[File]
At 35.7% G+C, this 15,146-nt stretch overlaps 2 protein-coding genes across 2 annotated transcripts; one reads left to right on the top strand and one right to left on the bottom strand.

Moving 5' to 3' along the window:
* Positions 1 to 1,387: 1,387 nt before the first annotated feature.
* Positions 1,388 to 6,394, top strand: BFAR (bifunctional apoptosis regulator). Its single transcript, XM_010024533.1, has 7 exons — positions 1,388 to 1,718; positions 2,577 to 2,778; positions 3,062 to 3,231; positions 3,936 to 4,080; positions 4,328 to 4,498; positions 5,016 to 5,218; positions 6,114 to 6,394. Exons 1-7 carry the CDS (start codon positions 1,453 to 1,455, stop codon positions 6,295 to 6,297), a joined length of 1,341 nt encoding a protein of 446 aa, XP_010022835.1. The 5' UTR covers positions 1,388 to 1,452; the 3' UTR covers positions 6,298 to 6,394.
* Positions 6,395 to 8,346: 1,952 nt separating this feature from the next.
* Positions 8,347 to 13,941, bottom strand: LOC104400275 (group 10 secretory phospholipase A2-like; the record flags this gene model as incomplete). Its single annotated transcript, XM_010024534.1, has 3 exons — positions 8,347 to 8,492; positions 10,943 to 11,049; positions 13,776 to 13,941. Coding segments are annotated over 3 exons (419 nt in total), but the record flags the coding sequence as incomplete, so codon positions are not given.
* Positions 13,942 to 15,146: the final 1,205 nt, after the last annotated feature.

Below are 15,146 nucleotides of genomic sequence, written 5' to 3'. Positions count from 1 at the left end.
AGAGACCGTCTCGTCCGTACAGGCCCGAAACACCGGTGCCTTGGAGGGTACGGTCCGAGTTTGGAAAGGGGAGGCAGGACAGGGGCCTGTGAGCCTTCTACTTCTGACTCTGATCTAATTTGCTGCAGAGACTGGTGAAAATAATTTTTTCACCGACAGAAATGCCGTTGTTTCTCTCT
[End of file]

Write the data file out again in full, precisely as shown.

At 35.7% G+C, this 15,146-nt stretch overlaps 2 protein-coding genes across 2 annotated transcripts; one reads left to right on the top strand and one right to left on the bottom strand.

Moving 5' to 3' along the window:
* Positions 1 to 1,387: 1,387 nt before the first annotated feature.
* Positions 1,388 to 6,394, top strand: BFAR (bifunctional apoptosis regulator). Its single transcript, XM_010024533.1, has 7 exons — positions 1,388 to 1,718; positions 2,577 to 2,778; positions 3,062 to 3,231; positions 3,936 to 4,080; positions 4,328 to 4,498; positions 5,016 to 5,218; positions 6,114 to 6,394. Exons 1-7 carry the CDS (start codon positions 1,453 to 1,455, stop codon positions 6,295 to 6,297), a joined length of 1,341 nt encoding a protein of 446 aa, XP_010022835.1. The 5' UTR covers positions 1,388 to 1,452; the 3' UTR covers positions 6,298 to 6,394.
* Positions 6,395 to 8,346: 1,952 nt separating this feature from the next.
* Positions 8,347 to 13,941, bottom strand: LOC104400275 (group 10 secretory phospholipase A2-like; the record flags this gene model as incomplete). Its single annotated transcript, XM_010024534.1, has 3 exons — positions 8,347 to 8,492; positions 10,943 to 11,049; positions 13,776 to 13,941. Coding segments are annotated over 3 exons (419 nt in total), but the record flags the coding sequence as incomplete, so codon positions are not given.
* Positions 13,942 to 15,146: the final 1,205 nt, after the last annotated feature.

Below are 15,146 nucleotides of genomic sequence, written 5' to 3'. Positions count from 1 at the left end.
AGAGACCGTCTCGTCCGTACAGGCCCGAAACACCGGTGCCTTGGAGGGTACGGTCCGAGTTTGGAAAGGGGAGGCAGGACAGGGGCCTGTGAGCCTTCTACTTCTGACTCTGATCTAATTTGCTGCAGAGACTGGTGAAAATAATTTTTTCACCGACAGAAATGCCGTTGTTTCTCTCT